One can achieve better resolution results by taking FFT of different sizes of the input signal. FFT size decreases as frequency increases, i.e. longer FFT length for lower frequencies and shorter FFT length for higher frequencies. I have tried to find papers on this topic but did not find any so far. Rational Acoustics has few brochures where it mentions MTW - Multi-Time Window FFT, but there is no mathematics behind it. Anyone can help me with the answer about underlying mathematics or some code implementation (C++, C, or Java)? In other words, how I can apply longer FFT, in my software, for lower frequencies and shorter FFT for higher frequencies to get uniform resolution as a result?
If your goal is to plot a magnitude spectrum with the frequency axis on a log scale, but with a roughly even visual resolution along that axis, then a single FFT might provide too low a density of plot points (without interpolation) at low frequencies, and more plot points than can be plotted on a line (without averaging) at high frequencies for a given print or pixel display resolution or smoothness. If you use different FFT lengths for different octaves or sub-octaves in frequency, and select subsets of the results from each FFT, then you can maintain a lower delta in density of FFT result points when plotted on such a log scale. How many FFTs you might want to use depends on the maximum variance you want in log frequency resolution of the final joined plot.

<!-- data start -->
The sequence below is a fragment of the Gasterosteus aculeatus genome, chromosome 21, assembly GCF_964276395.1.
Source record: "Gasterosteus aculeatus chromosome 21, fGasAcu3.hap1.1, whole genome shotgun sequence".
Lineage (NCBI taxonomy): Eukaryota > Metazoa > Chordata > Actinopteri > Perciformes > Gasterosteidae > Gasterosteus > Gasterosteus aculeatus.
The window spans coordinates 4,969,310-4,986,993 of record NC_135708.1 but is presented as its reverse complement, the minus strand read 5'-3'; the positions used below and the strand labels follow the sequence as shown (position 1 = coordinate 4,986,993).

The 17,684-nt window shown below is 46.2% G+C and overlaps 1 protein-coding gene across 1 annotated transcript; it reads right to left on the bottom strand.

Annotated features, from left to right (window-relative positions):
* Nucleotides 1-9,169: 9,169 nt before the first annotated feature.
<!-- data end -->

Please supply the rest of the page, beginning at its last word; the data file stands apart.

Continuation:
However, since the FFTs are of different lengths, then they are for different sets of data. A sequence of longer FFT windows can be done with larger offsets if more time resolution isn't needed at low frequencies. You will have the problem of how to join or blend all these different FFT results (usually subset segments of the results) so that the magnitude response might be uniform across FFT boundaries. In total, you also end up with an overdetermined set of FFT results (but so will highly overlapped windows).
Even better results (in terms of even log frequency plot resolution) might be obtained by using some form of wavelet transform (a Morlet or Gabor wavelet or constant-Q transform, for example) instead of a bunch of semi-redundant FFTs.
But libraries for optimized FFTs might be more available on some platforms. Each basis vector of a windowed FFT in a "multi-time" set can be considered a non-optimally-sized wavelet. So, in some ways, using these so-called "multi-time window" FFTs is a "poor man's" wavelet transform. But some of the many FFT results might be useful for other forms of more traditional DFT analysis of the signal input (in conjunction with the log plot), thus serving a dual purpose.
A partial psycho acoustic justification for increasing FFT size at lower frequencies (or using wavelets) is that, over a certain mid-frequency range, the human ear/brain takes a length of time to determine frequency or pitch of a sound roughly proportional to the period of the frequency.